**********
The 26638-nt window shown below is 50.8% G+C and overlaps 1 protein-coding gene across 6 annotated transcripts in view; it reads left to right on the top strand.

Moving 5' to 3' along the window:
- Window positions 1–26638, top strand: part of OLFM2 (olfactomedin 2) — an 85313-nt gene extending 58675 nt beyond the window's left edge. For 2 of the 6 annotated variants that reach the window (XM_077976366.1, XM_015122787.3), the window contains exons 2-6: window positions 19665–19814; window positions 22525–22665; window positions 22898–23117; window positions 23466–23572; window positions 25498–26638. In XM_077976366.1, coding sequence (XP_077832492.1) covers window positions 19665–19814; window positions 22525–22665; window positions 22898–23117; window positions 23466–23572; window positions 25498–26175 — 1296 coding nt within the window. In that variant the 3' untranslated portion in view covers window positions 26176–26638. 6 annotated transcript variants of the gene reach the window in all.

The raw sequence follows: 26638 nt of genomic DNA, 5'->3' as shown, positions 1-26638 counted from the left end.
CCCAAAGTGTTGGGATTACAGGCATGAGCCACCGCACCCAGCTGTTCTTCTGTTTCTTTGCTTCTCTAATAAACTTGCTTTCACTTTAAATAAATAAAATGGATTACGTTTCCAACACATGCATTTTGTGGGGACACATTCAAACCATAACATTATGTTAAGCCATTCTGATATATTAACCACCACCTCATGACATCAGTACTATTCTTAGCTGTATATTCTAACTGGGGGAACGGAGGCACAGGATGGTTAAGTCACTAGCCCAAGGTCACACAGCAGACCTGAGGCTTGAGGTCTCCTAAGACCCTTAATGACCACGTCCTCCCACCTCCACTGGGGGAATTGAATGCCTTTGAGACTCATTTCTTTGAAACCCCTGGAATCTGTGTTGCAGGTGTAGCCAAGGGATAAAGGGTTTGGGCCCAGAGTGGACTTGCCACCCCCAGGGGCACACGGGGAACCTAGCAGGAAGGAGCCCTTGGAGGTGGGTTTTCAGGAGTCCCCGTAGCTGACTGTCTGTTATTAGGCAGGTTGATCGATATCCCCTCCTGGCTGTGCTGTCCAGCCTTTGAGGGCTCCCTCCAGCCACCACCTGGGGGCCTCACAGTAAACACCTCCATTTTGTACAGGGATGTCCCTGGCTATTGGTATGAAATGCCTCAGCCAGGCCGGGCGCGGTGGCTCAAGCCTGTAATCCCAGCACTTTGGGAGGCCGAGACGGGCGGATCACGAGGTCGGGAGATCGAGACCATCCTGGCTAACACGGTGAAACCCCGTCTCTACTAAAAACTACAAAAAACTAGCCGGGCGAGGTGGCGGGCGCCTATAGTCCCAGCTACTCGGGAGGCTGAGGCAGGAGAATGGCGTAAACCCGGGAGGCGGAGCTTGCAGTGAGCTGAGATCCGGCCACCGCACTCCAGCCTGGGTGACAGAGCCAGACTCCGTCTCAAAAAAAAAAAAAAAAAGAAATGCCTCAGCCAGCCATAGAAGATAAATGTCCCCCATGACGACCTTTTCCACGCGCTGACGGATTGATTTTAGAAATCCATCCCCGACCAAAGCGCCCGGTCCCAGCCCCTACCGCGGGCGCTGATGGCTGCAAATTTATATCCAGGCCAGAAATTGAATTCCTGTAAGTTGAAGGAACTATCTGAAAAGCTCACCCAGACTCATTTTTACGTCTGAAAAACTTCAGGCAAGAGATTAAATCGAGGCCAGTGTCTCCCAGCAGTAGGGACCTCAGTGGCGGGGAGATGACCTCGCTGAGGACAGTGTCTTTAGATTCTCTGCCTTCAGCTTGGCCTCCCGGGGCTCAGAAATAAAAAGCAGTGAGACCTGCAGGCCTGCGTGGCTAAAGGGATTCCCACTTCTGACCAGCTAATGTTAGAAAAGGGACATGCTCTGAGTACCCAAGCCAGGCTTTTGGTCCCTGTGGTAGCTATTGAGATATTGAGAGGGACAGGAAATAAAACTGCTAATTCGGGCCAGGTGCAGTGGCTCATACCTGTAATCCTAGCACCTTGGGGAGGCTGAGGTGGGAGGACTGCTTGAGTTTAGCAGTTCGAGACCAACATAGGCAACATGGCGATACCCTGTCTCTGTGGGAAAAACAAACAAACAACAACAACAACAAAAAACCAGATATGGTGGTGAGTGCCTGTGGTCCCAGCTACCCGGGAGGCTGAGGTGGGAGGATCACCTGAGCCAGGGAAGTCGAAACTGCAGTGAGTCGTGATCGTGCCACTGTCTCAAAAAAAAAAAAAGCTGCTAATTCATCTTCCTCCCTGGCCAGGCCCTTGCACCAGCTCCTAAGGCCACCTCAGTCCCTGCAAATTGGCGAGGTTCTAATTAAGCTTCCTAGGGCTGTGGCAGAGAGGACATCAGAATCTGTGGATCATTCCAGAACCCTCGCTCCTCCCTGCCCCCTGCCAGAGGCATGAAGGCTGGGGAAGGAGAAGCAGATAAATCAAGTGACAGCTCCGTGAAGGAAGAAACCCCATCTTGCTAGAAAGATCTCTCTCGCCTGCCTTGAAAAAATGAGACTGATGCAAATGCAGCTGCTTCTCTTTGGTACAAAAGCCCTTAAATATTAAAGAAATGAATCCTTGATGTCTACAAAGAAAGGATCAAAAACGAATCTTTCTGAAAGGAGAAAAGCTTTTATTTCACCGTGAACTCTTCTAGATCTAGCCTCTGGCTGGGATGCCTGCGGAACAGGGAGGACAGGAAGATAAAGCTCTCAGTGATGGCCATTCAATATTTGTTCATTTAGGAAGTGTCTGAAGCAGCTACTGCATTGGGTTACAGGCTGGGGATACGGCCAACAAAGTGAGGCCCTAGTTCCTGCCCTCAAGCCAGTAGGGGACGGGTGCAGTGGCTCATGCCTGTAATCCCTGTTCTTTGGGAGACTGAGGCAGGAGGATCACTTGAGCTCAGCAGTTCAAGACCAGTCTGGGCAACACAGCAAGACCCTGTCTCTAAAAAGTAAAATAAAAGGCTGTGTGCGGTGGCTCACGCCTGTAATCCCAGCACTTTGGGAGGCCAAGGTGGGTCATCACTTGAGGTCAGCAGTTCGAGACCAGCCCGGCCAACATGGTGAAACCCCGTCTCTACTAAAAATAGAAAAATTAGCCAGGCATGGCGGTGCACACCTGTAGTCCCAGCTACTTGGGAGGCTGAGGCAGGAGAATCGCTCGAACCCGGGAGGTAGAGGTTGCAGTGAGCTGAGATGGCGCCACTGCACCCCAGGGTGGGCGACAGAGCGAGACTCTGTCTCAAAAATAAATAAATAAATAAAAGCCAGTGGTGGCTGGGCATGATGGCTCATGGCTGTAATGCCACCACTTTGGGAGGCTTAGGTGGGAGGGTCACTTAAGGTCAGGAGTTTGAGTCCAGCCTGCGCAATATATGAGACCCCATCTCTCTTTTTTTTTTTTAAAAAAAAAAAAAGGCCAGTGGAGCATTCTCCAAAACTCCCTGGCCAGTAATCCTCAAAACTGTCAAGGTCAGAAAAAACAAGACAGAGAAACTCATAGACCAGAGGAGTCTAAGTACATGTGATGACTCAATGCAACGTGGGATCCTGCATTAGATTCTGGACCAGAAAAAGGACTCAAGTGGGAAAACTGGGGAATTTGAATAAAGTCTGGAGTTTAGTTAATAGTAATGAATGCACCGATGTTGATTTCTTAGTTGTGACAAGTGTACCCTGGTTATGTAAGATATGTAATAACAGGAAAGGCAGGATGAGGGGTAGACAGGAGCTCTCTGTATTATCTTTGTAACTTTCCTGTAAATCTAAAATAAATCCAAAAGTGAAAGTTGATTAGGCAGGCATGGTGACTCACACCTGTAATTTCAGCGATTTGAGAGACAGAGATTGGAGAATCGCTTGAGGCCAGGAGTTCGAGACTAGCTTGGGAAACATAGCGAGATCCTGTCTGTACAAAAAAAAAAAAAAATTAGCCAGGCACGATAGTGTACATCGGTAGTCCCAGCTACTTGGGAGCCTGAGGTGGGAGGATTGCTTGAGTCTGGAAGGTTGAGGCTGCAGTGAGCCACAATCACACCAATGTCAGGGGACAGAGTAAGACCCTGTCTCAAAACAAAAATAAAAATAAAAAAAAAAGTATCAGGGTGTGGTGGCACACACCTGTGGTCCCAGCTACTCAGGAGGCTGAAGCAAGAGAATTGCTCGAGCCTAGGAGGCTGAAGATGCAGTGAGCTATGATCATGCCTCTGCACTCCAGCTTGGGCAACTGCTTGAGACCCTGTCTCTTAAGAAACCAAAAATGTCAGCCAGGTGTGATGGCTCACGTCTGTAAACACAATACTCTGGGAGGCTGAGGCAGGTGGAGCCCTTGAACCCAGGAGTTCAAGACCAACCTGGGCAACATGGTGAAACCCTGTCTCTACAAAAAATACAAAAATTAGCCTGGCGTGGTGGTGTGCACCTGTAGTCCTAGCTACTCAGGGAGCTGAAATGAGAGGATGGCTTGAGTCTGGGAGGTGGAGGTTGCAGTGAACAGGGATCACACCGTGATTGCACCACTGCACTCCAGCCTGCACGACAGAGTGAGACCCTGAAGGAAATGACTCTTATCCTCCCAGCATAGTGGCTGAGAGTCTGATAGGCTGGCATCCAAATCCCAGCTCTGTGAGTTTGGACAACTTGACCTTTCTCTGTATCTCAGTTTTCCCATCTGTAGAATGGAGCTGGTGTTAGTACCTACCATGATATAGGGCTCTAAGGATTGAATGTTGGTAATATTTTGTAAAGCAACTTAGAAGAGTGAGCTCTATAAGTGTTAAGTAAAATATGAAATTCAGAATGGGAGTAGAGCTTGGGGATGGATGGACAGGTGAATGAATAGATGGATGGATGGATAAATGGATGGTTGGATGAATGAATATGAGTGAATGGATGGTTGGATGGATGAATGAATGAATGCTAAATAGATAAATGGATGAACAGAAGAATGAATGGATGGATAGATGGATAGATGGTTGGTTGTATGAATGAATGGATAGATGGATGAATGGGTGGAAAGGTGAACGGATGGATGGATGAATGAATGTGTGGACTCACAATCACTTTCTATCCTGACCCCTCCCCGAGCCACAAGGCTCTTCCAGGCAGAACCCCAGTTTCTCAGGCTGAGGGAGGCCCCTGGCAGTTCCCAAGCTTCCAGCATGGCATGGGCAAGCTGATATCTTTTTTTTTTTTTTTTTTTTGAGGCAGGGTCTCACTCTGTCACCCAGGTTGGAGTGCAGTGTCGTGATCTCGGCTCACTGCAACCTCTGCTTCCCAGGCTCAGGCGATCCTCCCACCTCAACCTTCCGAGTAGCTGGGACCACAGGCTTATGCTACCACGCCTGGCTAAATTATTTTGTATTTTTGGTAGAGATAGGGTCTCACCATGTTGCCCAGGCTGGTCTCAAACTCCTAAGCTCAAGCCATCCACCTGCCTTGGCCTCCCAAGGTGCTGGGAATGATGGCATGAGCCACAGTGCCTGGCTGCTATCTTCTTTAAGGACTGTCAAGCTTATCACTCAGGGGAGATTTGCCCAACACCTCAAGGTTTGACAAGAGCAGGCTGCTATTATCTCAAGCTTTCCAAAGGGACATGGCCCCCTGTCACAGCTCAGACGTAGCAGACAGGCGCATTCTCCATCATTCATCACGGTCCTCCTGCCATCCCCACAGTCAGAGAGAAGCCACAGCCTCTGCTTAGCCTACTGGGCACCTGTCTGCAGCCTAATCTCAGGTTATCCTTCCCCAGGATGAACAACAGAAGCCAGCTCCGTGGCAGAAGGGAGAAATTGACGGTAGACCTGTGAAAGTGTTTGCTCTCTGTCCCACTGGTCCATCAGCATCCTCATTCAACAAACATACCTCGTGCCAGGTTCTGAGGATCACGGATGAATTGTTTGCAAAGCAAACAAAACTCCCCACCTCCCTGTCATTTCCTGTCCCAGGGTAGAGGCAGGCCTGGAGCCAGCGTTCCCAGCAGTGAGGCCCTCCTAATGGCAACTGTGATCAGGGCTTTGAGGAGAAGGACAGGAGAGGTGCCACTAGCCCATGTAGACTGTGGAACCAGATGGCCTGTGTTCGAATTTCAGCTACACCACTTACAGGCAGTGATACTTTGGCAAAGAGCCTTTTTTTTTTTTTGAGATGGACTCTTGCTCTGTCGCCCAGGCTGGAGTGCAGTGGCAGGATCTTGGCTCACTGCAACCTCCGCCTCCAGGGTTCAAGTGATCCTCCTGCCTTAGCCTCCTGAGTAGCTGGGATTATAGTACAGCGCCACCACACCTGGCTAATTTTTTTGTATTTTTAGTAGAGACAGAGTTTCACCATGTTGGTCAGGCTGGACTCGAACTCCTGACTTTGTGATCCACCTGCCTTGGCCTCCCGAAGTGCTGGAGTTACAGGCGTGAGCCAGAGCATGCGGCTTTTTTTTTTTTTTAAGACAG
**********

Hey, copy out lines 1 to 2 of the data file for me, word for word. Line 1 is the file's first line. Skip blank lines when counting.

The 26638-nt window shown below is 50.8% G+C and overlaps 1 protein-coding gene across 6 annotated transcripts in view; it reads left to right on the top strand.

Moving 5' to 3' along the window: